Remember this in the lead up to Russia 2018. With the tournament going to a first-time host, there’ll be stories about whether the nation can pull off the event. There’ll be concern about infrastructure. Maybe Vladimir Putin’s politics will come into play. Regardless, no opportunity to worry will elude those who’ve cultivated this beat.
As you’re clicking on those stories, just remember 2010. Remember 2014. Remember that there are always people worrying about whether a World Cup will come off.
Also remember: Brazil just gave us one of the best World Cups in history, and while there were plenty of social issues around the games to worry about, whether the games would actually happen was never a real concern.
Dec 19, 2014, 11:20 PM EST
Harry Redknapp believes he could be Ravel Morrison’s “last chance” to prove he is ready to play top-flight football.
Dec 19, 2014, 10:25 PM EST
Since returning from injury, the England international has been key to United’s six-game win streak.
Dec 19, 2014, 9:40 PM EST
Rog and Davo are joined by Downton Abbey’s Laura Carmichael, who discusses her short stint selling hot dogs at St. Mary’s and the rivalry between Southampton and Portsmouth.
Dec 19, 2014, 8:50 PM EST
With 45 points through 17 matches, Bayern Munich is having the best season in Bundesliga history.
Dec 19, 2014, 8:00 PM EST
The opening weekend of MLS play features Orlando City SC and New York City FC facing off in a battle of expansion teams.
Dec 19, 2014, 7:10 PM EST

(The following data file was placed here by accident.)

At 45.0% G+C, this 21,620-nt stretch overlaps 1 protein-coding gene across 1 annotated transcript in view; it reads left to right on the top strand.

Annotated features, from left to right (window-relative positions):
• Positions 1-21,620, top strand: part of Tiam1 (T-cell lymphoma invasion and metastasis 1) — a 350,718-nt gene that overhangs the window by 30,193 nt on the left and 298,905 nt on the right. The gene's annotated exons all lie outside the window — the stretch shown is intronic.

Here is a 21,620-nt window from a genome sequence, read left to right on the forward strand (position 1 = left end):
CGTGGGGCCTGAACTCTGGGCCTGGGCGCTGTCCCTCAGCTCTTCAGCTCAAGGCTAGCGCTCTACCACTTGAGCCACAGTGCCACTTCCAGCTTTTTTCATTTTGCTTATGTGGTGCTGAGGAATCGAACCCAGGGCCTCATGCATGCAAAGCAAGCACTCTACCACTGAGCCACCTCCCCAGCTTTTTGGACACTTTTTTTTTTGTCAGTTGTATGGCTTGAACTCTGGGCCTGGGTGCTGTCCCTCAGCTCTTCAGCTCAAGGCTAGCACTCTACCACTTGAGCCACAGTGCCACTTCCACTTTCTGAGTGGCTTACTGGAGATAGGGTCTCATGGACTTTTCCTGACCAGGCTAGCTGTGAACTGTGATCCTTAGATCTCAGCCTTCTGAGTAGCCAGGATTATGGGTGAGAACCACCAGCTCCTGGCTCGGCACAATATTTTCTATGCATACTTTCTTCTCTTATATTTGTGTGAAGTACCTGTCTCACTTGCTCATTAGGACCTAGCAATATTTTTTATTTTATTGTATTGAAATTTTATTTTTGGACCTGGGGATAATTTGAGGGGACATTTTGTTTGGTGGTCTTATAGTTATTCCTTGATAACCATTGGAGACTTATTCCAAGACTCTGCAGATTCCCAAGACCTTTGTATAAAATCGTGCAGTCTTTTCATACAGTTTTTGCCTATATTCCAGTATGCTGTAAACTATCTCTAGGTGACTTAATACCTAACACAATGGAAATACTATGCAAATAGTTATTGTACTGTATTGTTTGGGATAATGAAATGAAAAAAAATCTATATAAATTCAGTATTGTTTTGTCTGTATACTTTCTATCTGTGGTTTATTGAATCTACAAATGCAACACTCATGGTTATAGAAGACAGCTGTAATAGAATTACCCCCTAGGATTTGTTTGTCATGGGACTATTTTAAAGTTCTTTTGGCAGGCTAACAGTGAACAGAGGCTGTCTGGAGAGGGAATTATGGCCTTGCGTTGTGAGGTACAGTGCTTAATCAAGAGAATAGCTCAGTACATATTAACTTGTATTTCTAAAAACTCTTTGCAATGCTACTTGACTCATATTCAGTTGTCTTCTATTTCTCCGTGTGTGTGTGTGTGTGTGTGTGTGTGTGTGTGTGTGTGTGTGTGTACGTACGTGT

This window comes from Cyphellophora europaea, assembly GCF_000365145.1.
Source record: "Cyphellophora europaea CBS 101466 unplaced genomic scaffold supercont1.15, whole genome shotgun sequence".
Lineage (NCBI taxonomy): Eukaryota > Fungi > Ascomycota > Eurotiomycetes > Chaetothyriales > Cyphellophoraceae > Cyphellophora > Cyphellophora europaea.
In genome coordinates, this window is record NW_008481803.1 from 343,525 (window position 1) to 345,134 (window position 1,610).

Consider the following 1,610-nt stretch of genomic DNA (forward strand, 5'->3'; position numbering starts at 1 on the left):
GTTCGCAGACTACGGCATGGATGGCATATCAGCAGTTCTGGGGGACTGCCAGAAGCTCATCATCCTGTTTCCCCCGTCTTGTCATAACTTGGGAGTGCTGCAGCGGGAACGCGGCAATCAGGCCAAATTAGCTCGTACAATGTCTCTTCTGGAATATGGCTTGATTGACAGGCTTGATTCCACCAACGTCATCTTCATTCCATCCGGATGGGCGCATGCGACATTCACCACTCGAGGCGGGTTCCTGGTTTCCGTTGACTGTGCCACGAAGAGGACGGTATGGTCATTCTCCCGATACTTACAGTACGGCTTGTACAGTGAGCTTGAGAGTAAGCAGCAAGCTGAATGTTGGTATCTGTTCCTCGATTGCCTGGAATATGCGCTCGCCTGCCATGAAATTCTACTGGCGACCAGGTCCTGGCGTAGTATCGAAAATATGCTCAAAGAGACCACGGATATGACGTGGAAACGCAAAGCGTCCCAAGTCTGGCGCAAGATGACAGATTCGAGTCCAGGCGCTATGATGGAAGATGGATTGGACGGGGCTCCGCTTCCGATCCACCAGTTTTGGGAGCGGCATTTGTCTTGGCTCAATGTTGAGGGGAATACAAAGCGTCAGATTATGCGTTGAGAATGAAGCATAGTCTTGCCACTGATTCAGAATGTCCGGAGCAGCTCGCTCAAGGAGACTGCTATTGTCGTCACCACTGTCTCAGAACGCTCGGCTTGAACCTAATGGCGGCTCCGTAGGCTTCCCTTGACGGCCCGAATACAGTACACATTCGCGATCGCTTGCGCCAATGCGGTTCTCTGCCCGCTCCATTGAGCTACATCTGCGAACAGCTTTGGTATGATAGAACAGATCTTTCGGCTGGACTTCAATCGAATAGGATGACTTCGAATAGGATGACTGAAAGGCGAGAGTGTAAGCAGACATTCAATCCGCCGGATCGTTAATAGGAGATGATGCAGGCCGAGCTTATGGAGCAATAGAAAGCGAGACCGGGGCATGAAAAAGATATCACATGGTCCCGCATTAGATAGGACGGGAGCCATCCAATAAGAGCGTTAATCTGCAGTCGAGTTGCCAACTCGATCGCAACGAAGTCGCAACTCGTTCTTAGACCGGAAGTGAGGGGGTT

Newcastle and Sunderland may be bitter rivals, but their managers are telling supporters to behave on Sunday.
Dec 19, 2014, 6:20 PM EST
The Blues’ boss said his Belgian playmaker can become a Chelsea legend, but must win titles first.
Dec 19, 2014, 5:30 PM EST
England’s number one keeper finally put pen to paper with a new deal that will keep him at the Etihad until 2019.
Dec 19, 2014, 4:40 PM EST
The Leicester City boss was also fined $15,000 by the FA following his altercation with a fan.
Dec 19, 2014, 3:55 PM EST
CR7 and Howard, it seems, are among the few blessed with tons of talent and even more desire to work.
Dec 19, 2014, 3:20 PM EST
In the Premier League, Brad Guzan is tasked with keeping Manchester United off the scoreboard.
Dec 19, 2014, 2:05 PM EST
Orlando City founder and president Phil Rawlins described Shea as a big addition to the squad.
Dec 19, 2014, 1:43 PM EST
Altidore’s production for his country and in the Eredivisie prove he’s a much better player than his horrible spell at Sunderland.
Dec 19, 2014, 12:52 PM EST
According to The Daily Express, Man Utd’s man if Mats Hummels won’t come over from Borussia Dortmund is Nicolas Otamendi of Valencia.
Dec 19, 2014, 12:00 PM EST
Where and how to watch all the PL games during Week 17.
Dec 19, 2014, 11:38 AM EST
“He had to make a step back in his recovery,” said Southampton boss Ronald Koeman.
Dec 19, 2014, 10:50 AM EST
Villa Park hasn’t been a fortress for the Villans, and that’s underlined when bigger teams visit.
Dec 19, 2014, 10:10 AM EST
Sporting also added Hungarian striker Kristian Nemeth and Haitian mid James Marcellin.
Dec 19, 2014, 10:02 AM EST
Here’s how PST’s lead writer and editor sees things panning out this weekend.
Dec 19, 2014, 9:06 AM EST
Mangala on visitors to the Etihad: “Normally, teams that are coming here play more defensively.”